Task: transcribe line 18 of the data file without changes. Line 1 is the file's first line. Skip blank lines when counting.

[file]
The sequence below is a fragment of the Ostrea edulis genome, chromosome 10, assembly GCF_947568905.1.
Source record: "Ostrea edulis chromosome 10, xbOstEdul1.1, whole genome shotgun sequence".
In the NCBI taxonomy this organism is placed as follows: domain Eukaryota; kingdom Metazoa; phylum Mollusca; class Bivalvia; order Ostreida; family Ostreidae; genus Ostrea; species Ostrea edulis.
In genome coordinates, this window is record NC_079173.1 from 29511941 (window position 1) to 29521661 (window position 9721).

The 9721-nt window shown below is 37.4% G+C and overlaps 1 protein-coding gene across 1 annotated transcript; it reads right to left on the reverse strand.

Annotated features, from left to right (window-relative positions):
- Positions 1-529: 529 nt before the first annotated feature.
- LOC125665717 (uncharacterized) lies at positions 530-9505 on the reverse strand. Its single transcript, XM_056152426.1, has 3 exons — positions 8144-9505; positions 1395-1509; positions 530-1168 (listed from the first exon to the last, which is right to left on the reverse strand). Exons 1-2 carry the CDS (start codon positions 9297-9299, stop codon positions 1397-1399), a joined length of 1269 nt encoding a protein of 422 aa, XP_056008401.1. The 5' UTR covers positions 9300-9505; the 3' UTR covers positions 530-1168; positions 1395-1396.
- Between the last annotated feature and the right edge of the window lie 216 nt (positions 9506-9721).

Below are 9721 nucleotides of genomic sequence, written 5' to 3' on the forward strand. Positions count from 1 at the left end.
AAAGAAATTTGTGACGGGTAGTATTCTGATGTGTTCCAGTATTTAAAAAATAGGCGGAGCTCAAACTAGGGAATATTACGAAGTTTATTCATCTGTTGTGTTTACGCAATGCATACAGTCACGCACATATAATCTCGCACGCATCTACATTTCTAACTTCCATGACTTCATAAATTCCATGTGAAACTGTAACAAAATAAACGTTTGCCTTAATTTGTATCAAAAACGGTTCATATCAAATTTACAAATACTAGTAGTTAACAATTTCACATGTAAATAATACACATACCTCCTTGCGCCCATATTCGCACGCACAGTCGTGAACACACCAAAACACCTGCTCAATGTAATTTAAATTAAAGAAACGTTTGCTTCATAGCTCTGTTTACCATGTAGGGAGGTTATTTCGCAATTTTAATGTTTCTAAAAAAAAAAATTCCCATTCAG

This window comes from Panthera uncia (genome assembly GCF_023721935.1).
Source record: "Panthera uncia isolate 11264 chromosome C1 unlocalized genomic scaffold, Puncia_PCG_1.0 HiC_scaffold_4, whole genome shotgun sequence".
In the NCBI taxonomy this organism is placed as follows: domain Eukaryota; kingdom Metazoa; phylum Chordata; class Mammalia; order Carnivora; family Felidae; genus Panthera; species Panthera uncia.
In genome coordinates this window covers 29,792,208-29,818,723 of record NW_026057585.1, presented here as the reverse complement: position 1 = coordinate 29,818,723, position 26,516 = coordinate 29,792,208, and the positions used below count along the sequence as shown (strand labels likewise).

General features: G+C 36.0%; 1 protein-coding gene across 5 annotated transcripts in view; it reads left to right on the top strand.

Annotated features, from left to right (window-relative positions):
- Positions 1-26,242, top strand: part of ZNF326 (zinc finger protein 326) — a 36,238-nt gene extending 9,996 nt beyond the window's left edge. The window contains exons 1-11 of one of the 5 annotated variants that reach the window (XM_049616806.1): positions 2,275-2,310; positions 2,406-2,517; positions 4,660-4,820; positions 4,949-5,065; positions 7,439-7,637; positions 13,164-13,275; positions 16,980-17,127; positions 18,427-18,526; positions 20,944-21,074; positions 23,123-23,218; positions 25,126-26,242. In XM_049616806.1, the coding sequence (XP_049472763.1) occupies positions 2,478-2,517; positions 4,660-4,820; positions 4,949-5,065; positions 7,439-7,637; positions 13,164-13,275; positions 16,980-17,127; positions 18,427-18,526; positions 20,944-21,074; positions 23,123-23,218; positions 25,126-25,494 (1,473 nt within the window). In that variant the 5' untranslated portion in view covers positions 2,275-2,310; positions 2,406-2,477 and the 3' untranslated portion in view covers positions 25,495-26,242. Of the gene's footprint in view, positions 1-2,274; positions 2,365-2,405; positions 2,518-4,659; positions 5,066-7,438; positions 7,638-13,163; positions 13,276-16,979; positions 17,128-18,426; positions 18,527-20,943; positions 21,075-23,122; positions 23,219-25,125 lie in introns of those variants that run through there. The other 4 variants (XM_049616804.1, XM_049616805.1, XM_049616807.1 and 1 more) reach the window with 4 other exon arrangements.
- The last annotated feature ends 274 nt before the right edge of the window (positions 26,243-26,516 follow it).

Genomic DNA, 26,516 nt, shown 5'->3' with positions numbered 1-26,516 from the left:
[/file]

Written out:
- Positions 1-26,242, top strand: part of ZNF326 (zinc finger protein 326) — a 36,238-nt gene extending 9,996 nt beyond the window's left edge. The window contains exons 1-11 of one of the 5 annotated variants that reach the window (XM_049616806.1): positions 2,275-2,310; positions 2,406-2,517; positions 4,660-4,820; positions 4,949-5,065; positions 7,439-7,637; positions 13,164-13,275; positions 16,980-17,127; positions 18,427-18,526; positions 20,944-21,074; positions 23,123-23,218; positions 25,126-26,242. In XM_049616806.1, the coding sequence (XP_049472763.1) occupies positions 2,478-2,517; positions 4,660-4,820; positions 4,949-5,065; positions 7,439-7,637; positions 13,164-13,275; positions 16,980-17,127; positions 18,427-18,526; positions 20,944-21,074; positions 23,123-23,218; positions 25,126-25,494 (1,473 nt within the window). In that variant the 5' untranslated portion in view covers positions 2,275-2,310; positions 2,406-2,477 and the 3' untranslated portion in view covers positions 25,495-26,242. Of the gene's footprint in view, positions 1-2,274; positions 2,365-2,405; positions 2,518-4,659; positions 5,066-7,438; positions 7,638-13,163; positions 13,276-16,979; positions 17,128-18,426; positions 18,527-20,943; positions 21,075-23,122; positions 23,219-25,125 lie in introns of those variants that run through there. The other 4 variants (XM_049616804.1, XM_049616805.1, XM_049616807.1 and 1 more) reach the window with 4 other exon arrangements.